Review: FunCreCol Standard White 101 photo-polymer resin for DLP/LCD 3D printing

The FunCreCol Standard white 101 ($25)  is a low viscosity white photopolymer 3D printing resin. I used it with my Phrozen Sonic Mini 3D printer and after I added one extra second to my layer exposure times it worked beautifully. The output quality and resolution was just as good as my printer achieves with the Phrozen branded aqua ivory resin.

Exposure test print showing good details

The resulting prints were much stronger than the Aqua Ivory resin, but slightly more brittle. I suggest using the “thin” supports setting on your sliding software, as the thin supports bend and do not shatter into shards as much when you are breaking them off.

Showing fine thread detail

A 50mm tabletop gaming base with fine details

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Review: FunCreCol “Tough” 102 gray photo-polymer resin for DLP/LCD 3D printing

The FunCreCol 102 “tough” (gray) resin produces prints with good resolution that have a little flexibility. They are not “flexible” like TPU, but do have a little “flex” and will generally bend instead of breaking. It is MUCH less brittle than the FunCreCol standard (101 – white) resin (But also costs more, and takes a bit longer to print due to the longer exposure times required).

Edge of a print deformed due to the interaction of flexible resin and thin supports

The only issue posed by the flexibility is when using light/thin supports with certain geometries, it is possible for the support structure or small parts of the print to flex and not fully pull off of the film, which can sometimes lead to distortions or “bad spots” in the print, typically focused near the small islands or near the beginning of the print. You can resolve these issues by using larger (medium/thick) supports or carefully positioning your prints to avoid small areas that would be susceptible to flexing while being pulled off of the film.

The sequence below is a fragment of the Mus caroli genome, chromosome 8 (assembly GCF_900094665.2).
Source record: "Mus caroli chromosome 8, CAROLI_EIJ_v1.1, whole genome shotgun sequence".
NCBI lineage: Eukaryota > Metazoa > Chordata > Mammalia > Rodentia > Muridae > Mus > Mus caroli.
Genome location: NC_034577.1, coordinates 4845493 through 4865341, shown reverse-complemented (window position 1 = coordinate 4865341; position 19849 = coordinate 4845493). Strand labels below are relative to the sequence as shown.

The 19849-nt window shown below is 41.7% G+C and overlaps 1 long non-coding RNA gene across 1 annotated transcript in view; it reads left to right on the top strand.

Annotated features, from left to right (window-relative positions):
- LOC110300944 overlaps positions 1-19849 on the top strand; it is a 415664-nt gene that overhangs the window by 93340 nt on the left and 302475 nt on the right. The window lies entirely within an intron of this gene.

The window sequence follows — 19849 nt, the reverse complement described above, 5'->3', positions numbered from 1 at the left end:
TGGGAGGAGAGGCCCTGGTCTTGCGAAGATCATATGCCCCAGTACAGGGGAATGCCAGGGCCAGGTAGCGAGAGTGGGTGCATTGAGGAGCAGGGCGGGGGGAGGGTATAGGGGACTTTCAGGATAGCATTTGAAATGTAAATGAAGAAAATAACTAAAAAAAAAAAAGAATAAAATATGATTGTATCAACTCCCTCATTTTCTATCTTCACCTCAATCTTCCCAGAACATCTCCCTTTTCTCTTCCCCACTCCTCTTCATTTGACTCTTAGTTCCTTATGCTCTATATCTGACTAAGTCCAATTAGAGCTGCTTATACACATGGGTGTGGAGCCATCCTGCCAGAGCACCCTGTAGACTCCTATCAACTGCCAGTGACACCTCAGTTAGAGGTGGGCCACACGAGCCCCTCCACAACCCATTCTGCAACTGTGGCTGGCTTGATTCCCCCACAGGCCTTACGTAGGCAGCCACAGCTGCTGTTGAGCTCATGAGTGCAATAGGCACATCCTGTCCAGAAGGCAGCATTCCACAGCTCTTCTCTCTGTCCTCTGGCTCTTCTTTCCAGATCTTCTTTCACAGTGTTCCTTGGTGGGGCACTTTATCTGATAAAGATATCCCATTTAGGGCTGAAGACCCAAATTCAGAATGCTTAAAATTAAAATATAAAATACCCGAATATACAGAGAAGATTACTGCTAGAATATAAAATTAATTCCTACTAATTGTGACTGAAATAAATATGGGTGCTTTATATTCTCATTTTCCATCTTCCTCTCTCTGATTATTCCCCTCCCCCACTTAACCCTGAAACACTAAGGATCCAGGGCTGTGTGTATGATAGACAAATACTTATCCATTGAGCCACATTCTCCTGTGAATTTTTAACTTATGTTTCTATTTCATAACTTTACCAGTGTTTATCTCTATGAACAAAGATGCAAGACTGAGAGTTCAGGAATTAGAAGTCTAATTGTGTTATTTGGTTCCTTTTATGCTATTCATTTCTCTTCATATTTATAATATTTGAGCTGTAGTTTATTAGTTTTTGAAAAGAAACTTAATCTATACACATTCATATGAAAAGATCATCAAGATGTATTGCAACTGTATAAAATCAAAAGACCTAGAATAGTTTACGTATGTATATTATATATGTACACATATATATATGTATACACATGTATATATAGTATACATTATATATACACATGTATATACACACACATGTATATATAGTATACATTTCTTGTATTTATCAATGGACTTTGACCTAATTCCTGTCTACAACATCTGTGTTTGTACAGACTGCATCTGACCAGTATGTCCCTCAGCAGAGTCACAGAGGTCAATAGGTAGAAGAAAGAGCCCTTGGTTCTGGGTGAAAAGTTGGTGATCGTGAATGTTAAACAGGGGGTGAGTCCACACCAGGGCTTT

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Turning custom extruder parts


This is my new extruder hot end. After enclosing my printer with an insulated box, I decided that I needed to drop more heat before the plastic entry side of the end of the barrel. I accomplished this by turning an extra long barrel out of brass, and a small heatsink out of aluminum to go between the heater and the Groove Mount.

You can see the barrel compared to the original part here:

The barrel was straightforward to turn out of a piece of 1/4″ hex stock. I put the threads on with a metric M6x1 die.

The HeatSink took more time, mostly because I had to cut the fins out of a 1″ diameter rod quite deeply with a cut-off tool.

I compressed the several hours of work on the heatsink down into a six minute video below: